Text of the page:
big challenge for us.
"We're looking forward to
it. The boys have worked real
hard. We actually started lift-
ing in January, getting ready,
so it's been a long road."
Green said it has been
somewhat of a challenge
keeping the boys focused on.
the game with homecoming
events coinciding with the
"Yeah, some of the boys
are thinking about 'Who am I
going with?' or What girls
will I dance with?' They know
what they're here to do. They
have pretty good focus on fin-
ishing this season out with
that one loss."
The Pirates' lone loss is to
.the St. Marys Middle School
eighth-grade team. Yulee's
lone loss is to 5A Ocala
The Yulee Middle School
football team is at home
Saturday. They Buddy Taylor
Middle School at 11 a.m.
The Fernandina Beach
High School football team is
Briggs, Warner four-ball champs
The team of Randy Briggs
and Berger Warner fired a
final rourrd six-under-par 66 to
capture the 36th Senior Four-
Ball Championship at Amelia
National Golf Club in
Fernandina Beach Tuesday
The duo from Ocala post-
ed a seven-under-par 65 in the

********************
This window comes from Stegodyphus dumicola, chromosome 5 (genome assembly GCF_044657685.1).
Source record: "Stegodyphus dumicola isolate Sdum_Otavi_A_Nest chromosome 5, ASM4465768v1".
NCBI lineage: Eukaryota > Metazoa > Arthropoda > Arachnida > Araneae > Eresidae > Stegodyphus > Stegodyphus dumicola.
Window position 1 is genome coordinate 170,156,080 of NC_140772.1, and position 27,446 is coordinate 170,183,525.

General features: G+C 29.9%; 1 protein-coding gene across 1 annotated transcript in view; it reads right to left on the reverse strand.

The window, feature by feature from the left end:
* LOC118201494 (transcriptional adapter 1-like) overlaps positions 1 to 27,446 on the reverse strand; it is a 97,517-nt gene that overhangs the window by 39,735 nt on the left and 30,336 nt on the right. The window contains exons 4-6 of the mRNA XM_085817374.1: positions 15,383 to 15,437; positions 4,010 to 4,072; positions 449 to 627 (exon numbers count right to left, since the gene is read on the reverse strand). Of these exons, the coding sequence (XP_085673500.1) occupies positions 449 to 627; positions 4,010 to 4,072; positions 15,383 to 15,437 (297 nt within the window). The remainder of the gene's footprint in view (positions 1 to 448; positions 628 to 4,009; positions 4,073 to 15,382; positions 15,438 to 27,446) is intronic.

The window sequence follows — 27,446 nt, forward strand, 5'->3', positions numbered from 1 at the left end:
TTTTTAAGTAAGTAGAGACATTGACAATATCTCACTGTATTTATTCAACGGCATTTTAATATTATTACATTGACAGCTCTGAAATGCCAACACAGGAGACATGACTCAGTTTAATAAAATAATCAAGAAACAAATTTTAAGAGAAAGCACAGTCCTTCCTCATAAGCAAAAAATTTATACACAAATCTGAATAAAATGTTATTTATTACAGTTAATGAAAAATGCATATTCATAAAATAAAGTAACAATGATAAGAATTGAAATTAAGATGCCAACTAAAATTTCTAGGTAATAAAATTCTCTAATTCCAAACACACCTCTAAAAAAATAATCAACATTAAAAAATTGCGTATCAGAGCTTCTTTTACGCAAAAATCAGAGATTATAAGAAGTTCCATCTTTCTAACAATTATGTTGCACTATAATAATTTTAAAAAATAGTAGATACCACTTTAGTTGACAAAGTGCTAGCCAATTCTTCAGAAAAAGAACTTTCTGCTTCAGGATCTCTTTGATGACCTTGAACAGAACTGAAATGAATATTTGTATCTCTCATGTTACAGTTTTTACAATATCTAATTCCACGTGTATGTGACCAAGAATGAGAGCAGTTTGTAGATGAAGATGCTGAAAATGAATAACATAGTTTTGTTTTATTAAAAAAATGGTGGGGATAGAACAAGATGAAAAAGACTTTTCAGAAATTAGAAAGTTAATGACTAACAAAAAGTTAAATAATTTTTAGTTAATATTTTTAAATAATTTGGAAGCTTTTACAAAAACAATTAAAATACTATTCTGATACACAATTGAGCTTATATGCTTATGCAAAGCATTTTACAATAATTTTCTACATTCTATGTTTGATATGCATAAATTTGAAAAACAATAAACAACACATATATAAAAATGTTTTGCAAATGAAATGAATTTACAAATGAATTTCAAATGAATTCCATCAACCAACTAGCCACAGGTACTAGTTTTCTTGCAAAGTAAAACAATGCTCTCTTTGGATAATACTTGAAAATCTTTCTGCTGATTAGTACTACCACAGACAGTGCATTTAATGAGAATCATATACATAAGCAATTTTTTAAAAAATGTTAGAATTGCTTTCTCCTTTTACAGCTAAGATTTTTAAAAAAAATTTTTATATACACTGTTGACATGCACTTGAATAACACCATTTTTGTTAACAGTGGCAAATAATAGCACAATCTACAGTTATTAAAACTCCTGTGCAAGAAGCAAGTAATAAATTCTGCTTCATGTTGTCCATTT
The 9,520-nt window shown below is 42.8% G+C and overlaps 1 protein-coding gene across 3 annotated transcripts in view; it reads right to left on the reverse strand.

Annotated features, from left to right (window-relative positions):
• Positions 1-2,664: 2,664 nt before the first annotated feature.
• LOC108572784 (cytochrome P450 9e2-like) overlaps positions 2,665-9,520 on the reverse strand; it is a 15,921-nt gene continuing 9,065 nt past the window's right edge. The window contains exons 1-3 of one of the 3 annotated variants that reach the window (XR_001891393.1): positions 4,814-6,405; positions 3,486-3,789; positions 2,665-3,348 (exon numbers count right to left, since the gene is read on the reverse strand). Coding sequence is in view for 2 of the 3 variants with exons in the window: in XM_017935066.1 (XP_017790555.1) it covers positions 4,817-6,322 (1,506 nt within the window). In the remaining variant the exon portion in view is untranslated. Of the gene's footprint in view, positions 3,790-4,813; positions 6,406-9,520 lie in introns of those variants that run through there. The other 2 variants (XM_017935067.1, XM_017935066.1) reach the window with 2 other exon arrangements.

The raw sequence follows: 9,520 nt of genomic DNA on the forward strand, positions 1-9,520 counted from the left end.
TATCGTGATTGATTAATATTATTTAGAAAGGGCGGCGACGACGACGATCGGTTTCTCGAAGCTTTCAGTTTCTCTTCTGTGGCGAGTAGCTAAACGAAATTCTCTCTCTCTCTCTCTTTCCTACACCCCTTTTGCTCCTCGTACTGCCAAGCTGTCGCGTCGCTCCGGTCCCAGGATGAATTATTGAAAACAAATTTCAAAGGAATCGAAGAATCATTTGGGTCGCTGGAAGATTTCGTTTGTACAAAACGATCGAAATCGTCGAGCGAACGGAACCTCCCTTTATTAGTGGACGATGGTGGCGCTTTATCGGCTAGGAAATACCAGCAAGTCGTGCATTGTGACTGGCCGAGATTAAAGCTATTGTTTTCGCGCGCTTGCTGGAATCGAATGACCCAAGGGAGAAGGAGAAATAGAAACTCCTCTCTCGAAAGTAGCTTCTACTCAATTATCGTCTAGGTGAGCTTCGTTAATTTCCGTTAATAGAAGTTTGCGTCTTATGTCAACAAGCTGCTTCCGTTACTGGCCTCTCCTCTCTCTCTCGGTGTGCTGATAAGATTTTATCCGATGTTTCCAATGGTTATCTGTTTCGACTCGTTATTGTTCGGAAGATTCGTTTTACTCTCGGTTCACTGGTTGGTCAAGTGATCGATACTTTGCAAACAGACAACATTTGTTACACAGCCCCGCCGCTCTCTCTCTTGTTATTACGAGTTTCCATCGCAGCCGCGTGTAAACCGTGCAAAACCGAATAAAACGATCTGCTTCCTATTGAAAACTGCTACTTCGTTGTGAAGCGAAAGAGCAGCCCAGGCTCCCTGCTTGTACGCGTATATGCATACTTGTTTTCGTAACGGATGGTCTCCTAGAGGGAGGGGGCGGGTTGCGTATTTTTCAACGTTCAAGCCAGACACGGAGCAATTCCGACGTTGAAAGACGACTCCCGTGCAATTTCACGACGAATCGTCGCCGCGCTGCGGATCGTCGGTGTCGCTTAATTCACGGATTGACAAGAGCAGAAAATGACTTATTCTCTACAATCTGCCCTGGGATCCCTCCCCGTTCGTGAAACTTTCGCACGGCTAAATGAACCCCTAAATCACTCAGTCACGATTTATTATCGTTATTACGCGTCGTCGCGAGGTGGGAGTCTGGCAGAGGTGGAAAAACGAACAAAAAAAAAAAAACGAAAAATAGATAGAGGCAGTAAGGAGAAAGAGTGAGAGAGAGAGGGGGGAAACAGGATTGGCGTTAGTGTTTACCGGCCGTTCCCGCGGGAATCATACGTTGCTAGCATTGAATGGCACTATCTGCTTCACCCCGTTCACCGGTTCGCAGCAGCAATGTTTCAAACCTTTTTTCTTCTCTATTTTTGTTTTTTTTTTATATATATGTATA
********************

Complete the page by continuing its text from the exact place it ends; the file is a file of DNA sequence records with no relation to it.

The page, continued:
first round to go along with
their final round six-under-par
66 to post a tournament total
of 13-under-par 131 to win
tha 2010;Ghampionship by
two st&&k s' i-Tis-t-their sec--
ond Senior Four-Ball
Championship. With their
win, Briggs and Warner
earned an exemption into the
The defending champions,
Bob Ethridge of Plantation
and Rick Woulfe from Fort
Lauderdale, finished alone in
second place after posting a
tournament total of 133. With
his second-place finish,
Woulfe earned senior player-
of-the-year honors, which
capped off his terrific year.
Three teams finished tied
for third, including the team
from Lecanto, Bill Joens and
Carl Nanni; the team from
Jacksonville, John Milton and
' Mike B'odney; and the team
of Tom Johnson from 'lampa
and Kim Schwencke of
Temple Terrace, with a tour-
nament total of 10-under-par
In the super senior divi-
sion, the duo from Coral
Springs, Jim DuBois and Bob
Rogoff, went wil'e-to-wire to
win their division by three
strokes. DuBois and Rogoff
finished the event with a tour-
nament total of 10-under-par
134. This is DuBois and
Rogoff's second super senior
The defending champions,
Ron LeClair of Orlando and
Cu'tis Madson, of Mount
Dora, finished tied for second
place with a tournament total
of seven-under-par 137. Tom